Business

Multinationals in Ukraine are ready for a conflict but remain in the status quo.

Major American and European companies operating in Ukraine on Friday said they had contingency plans in place in the event of a Russian invasion but had so far not ordered the relocation of staff.

Even as Western leaders warn that Russian President Vladimir Putin could order an attack on Ukraine, the majority of executives at multinational companies do not believe that the Russian military will actually followed by a land invasion, say. Anna Derevyanko, deputy director of European Business Association.

Ms. Derevyanko, whose association includes Nestlé, BASF, ArcelorMittal, Bayer and more than 1,000 European companies employing more than two million employees in Ukraine.

“If you ask business people, they believe a physical invasion is a low risk scenario,” she added. “There’s no sense of panic.”

The outlook on cyber attacks, on the other hand, is more worrisome. Government websites, state-owned banks and parts of the nation’s infrastructure have fended off online invasions by Ukrainians purportedly Russians that seek to disable computers and data theft. European and American companies in Ukraine see digital attacks as one of the main threats they have to deal with and have moved to strengthen their cybersecurity, Ms. Derevyanko said.

The Ukrainian IT Association, which includes local and international technology companies, such as Sigma Software and video game giant Ubisoft, says that the industry’s presence in the country has grown steadily since when Russia invaded Crimea in 2014.

The association says companies in the tech industry, now worth $6.8 billion, have plans to ensure the security and safety of their employees during “emergencies” as part of their business strategy. their business, the association said in a statement.

“The Armed Forces of Ukraine have accumulated strength, accumulated combat experience and are ready to defend the country and its people,” the statement continued. In return, it said, tech companies’ response plans “It’s aimed at protecting talent and the continuity of their business processes.”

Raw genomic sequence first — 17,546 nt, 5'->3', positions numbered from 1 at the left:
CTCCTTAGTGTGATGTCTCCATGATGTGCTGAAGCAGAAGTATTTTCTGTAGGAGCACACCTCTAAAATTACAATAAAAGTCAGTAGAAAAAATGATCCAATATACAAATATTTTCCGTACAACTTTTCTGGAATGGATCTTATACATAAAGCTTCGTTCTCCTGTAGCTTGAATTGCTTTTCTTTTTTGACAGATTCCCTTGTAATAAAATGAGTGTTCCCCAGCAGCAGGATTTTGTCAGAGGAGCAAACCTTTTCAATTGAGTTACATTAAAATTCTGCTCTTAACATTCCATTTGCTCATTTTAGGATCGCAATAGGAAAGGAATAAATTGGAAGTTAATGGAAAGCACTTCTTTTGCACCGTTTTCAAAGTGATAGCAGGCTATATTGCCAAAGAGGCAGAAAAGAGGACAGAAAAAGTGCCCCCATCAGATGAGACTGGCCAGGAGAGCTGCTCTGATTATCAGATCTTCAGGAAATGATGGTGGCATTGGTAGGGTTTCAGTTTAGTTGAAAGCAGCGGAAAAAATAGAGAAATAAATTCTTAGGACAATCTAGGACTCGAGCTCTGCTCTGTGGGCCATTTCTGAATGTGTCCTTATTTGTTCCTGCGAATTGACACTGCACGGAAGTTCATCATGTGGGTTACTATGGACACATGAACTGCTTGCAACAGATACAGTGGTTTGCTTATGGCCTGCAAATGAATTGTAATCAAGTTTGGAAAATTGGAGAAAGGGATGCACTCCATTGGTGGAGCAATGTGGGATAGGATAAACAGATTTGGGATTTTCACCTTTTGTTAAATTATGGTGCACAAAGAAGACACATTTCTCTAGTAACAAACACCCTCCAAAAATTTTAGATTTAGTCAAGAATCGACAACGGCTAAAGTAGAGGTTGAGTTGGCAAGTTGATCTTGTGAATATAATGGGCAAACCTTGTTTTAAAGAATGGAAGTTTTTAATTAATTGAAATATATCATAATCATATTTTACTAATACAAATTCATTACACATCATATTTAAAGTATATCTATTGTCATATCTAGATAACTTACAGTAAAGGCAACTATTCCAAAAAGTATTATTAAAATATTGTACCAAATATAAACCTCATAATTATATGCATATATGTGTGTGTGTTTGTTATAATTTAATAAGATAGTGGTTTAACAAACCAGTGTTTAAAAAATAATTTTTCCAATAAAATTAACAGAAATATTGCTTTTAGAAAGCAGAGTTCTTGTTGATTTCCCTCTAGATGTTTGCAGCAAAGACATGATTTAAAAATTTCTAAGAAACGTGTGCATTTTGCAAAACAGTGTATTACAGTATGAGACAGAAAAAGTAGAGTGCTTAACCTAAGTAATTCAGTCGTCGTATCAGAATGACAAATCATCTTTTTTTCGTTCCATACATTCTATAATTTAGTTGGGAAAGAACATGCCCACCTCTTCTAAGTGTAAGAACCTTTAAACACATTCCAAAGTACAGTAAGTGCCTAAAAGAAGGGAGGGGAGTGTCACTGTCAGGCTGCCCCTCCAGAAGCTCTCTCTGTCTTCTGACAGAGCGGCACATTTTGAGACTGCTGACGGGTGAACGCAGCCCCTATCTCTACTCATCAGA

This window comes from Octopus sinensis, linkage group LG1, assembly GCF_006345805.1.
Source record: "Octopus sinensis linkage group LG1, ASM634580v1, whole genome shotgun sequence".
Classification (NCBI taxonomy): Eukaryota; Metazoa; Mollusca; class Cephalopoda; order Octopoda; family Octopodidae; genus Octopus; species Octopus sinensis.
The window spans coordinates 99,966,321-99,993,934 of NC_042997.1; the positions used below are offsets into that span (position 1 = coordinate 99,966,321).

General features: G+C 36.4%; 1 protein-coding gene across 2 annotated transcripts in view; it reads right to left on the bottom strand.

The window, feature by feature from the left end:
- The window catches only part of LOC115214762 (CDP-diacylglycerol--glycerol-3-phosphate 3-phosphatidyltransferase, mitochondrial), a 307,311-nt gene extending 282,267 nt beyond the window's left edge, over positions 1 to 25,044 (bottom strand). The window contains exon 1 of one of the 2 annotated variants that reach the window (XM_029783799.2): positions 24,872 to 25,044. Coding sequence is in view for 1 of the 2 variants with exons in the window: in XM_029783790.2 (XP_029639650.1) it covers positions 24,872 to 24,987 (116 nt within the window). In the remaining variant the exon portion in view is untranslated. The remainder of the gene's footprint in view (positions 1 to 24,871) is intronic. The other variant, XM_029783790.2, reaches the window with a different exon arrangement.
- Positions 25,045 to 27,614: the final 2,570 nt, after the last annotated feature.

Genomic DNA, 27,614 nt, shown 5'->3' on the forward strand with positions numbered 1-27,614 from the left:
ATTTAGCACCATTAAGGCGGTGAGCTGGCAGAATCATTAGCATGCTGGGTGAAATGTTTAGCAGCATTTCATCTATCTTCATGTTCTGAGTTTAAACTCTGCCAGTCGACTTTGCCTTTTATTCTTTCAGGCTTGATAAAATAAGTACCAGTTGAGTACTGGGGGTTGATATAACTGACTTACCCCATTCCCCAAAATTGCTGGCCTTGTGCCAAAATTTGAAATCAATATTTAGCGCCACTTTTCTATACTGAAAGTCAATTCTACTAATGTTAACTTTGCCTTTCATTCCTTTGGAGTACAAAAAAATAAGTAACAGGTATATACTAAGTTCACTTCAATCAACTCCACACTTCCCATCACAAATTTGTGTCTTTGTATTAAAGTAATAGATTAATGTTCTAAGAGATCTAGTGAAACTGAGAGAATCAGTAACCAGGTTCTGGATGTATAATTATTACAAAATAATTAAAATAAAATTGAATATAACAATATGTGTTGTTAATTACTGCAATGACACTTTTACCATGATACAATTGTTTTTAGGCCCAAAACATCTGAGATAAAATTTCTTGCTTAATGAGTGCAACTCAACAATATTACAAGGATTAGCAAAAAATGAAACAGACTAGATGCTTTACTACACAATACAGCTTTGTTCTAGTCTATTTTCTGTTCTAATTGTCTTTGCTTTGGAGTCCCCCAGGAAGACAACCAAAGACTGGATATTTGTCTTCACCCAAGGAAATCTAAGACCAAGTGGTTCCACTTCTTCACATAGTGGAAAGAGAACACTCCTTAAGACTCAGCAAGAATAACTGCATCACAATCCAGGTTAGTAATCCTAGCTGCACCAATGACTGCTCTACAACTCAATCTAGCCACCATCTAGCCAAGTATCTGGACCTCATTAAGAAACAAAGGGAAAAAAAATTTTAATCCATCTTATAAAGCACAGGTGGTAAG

More than 90% of tech companies surveyed this month rate the risk of conflict escalation as low to moderate, the association added, noting that none are prepared for a full-scale relocation. set.

The American Chamber of Commerce in Ukraine said its 633 members, including 3M, Toyota and Citibank, are continuing to operate but have a contingency plan in place to continue operating in the event of an emergency.

Andy Hunder, president of the business association, said that most of the member companies have been planning for a long time but continue to update and review them.

Derevyanko, of the European Business Association, said that Ukraine is counting on continued foreign investment to help keep the economy stable. Multinational companies are located across the country in the agribusiness, pharmaceutical, technology and logistics sectors.

Ukraine’s economy has only begun to recover in recent years from the debilitating blow following Moscow’s annexation of Crimea in 2014 and pro-Russian rebels seizing enclaves east of the Donbas in Ukraine. Since then, Western allies have seeded Ukraine and the businesses operating there with more than $48 billion in bilateral and multilateral economic support.

This week, the United States pledges to strengthen the Ukrainian economy, after a statement of Group of 7 people industrialized nations promise to do so.

“For now, companies are saying that they plan to continue business as usual,” Ms. Derevyanko said. But the situation could still get complicated, especially if major seaports and airports are blocked, hampering exports and dealing a stronger blow to the economy.

https://www.nytimes.com/2022/02/18/business/multinationals-in-ukraine-are-ready-for-a-conflict-but-staying-put.html Multinationals in Ukraine are ready for a conflict but remain in the status quo.

Fry Electronics Team

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